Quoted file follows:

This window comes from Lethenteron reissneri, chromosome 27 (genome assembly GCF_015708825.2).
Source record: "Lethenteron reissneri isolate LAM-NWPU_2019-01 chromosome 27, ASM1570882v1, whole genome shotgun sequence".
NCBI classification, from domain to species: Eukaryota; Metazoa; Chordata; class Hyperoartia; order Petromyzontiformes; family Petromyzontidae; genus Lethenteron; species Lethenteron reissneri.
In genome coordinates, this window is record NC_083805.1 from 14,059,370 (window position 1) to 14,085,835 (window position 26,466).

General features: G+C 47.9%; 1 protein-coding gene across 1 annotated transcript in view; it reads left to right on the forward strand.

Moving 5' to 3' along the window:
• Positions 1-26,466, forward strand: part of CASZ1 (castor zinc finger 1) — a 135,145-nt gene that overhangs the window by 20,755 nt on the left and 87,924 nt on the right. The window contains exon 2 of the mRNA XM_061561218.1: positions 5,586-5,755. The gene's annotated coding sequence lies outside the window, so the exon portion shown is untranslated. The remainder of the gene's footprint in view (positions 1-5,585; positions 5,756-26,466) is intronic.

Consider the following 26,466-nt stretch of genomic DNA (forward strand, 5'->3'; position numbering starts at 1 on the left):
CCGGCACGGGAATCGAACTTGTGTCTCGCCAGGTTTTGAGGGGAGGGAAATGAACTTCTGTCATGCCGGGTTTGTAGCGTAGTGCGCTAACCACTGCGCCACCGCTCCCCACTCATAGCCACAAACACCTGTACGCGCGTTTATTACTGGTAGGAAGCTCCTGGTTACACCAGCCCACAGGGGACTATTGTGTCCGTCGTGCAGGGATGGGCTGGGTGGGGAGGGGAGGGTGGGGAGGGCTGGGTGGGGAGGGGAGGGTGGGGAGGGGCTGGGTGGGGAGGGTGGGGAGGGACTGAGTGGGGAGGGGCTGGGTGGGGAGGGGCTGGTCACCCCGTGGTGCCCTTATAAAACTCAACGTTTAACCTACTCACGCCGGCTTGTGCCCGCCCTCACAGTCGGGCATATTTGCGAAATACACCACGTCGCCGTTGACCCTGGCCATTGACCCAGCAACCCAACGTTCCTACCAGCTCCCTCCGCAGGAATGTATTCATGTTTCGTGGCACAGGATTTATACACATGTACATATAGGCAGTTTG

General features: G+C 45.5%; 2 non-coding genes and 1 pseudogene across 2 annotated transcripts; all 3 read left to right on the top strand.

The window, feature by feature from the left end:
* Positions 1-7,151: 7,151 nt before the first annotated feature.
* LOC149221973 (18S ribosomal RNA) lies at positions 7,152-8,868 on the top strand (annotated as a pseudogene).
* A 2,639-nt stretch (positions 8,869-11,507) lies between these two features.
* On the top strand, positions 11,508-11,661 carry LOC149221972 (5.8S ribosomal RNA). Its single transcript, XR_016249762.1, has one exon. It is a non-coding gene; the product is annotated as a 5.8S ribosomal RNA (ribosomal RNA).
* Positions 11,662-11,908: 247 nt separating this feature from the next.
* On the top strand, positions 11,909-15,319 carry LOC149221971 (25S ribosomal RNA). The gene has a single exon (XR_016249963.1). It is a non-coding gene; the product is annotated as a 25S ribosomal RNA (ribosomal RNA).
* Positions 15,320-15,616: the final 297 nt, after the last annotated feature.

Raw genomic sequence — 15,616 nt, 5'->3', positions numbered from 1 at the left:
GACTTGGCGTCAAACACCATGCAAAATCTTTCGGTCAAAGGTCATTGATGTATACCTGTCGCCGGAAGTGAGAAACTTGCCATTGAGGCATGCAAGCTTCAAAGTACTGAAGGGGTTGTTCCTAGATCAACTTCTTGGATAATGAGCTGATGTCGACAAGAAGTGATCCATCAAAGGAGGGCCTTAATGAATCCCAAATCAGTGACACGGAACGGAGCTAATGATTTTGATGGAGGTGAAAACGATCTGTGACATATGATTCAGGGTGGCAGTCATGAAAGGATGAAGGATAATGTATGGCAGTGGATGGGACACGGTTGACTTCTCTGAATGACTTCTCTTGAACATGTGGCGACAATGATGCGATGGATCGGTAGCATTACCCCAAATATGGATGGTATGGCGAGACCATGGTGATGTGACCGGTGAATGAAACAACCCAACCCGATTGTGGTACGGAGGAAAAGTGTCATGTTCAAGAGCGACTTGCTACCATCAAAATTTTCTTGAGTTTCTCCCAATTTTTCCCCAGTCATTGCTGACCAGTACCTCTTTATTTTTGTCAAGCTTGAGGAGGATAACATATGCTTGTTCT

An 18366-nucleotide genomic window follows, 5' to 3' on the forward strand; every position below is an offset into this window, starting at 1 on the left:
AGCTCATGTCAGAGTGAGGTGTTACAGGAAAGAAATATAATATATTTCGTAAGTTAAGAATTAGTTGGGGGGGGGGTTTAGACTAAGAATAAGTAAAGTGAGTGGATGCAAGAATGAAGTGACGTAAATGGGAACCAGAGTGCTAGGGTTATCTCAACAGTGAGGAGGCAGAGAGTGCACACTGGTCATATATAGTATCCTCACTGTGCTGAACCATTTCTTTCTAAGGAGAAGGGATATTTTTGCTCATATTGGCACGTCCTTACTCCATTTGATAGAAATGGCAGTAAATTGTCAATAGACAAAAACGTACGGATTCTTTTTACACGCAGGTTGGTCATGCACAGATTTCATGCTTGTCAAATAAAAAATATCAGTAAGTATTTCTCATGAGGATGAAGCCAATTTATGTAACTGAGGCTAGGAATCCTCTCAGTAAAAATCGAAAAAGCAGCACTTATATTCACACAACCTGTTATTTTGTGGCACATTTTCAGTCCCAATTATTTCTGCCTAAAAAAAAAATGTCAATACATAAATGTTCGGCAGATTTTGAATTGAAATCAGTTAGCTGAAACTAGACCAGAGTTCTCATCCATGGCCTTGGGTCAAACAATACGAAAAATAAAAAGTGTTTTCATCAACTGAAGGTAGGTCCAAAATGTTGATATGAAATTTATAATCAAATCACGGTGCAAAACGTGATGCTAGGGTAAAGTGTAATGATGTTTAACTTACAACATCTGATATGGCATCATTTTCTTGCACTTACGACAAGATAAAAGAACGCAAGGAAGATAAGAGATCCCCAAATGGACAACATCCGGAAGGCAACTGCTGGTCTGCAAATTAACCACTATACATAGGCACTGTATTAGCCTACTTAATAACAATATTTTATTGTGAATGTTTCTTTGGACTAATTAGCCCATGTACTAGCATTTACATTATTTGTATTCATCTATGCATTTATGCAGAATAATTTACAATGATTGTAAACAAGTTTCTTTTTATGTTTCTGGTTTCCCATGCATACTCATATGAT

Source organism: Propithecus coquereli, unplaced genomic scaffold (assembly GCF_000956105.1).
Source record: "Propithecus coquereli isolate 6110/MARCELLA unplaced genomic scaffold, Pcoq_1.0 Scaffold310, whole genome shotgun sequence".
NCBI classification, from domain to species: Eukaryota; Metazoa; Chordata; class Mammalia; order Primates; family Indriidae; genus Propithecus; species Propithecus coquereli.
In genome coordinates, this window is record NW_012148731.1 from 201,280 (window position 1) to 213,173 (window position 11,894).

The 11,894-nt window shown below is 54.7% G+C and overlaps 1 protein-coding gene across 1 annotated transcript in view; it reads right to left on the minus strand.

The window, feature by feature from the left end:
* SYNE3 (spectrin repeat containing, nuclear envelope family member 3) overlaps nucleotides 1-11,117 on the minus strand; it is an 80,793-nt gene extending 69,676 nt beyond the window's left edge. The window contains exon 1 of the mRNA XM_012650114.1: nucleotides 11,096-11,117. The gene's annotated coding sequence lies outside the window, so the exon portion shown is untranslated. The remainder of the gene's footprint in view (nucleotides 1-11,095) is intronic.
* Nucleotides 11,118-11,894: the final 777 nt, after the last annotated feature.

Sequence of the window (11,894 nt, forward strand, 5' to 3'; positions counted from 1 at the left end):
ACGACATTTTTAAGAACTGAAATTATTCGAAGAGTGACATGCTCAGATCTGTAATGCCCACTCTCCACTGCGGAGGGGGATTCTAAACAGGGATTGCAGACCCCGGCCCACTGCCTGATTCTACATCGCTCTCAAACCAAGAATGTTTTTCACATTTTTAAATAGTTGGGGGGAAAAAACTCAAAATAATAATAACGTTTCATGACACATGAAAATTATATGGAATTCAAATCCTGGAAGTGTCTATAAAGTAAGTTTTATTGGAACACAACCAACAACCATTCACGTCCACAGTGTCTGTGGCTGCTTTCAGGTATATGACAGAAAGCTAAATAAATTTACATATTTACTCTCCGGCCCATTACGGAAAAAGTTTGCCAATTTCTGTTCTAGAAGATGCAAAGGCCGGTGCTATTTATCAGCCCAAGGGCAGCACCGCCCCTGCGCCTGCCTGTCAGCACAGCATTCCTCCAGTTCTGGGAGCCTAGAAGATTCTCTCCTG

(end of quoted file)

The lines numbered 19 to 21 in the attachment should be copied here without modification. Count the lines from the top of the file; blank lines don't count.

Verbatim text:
Raw genomic sequence — 15,616 nt, 5'->3', positions numbered from 1 at the left:
GACTTGGCGTCAAACACCATGCAAAATCTTTCGGTCAAAGGTCATTGATGTATACCTGTCGCCGGAAGTGAGAAACTTGCCATTGAGGCATGCAAGCTTCAAAGTACTGAAGGGGTTGTTCCTAGATCAACTTCTTGGATAATGAGCTGATGTCGACAAGAAGTGATCCATCAAAGGAGGGCCTTAATGAATCCCAAATCAGTGACACGGAACGGAGCTAATGATTTTGATGGAGGTGAAAACGATCTGTGACATATGATTCAGGGTGGCAGTCATGAAAGGATGAAGGATAATGTATGGCAGTGGATGGGACACGGTTGACTTCTCTGAATGACTTCTCTTGAACATGTGGCGACAATGATGCGATGGATCGGTAGCATTACCCCAAATATGGATGGTATGGCGAGACCATGGTGATGTGACCGGTGAATGAAACAACCCAACCCGATTGTGGTACGGAGGAAAAGTGTCATGTTCAAGAGCGACTTGCTACCATCAAAATTTTCTTGAGTTTCTCCCAATTTTTCCCCAGTCATTGCTGACCAGTACCTCTTTATTTTTGTCAAGCTTGAGGAGGATAACATATGCTTGTTCT

An 18366-nucleotide genomic window follows, 5' to 3' on the forward strand; every position below is an offset into this window, starting at 1 on the left: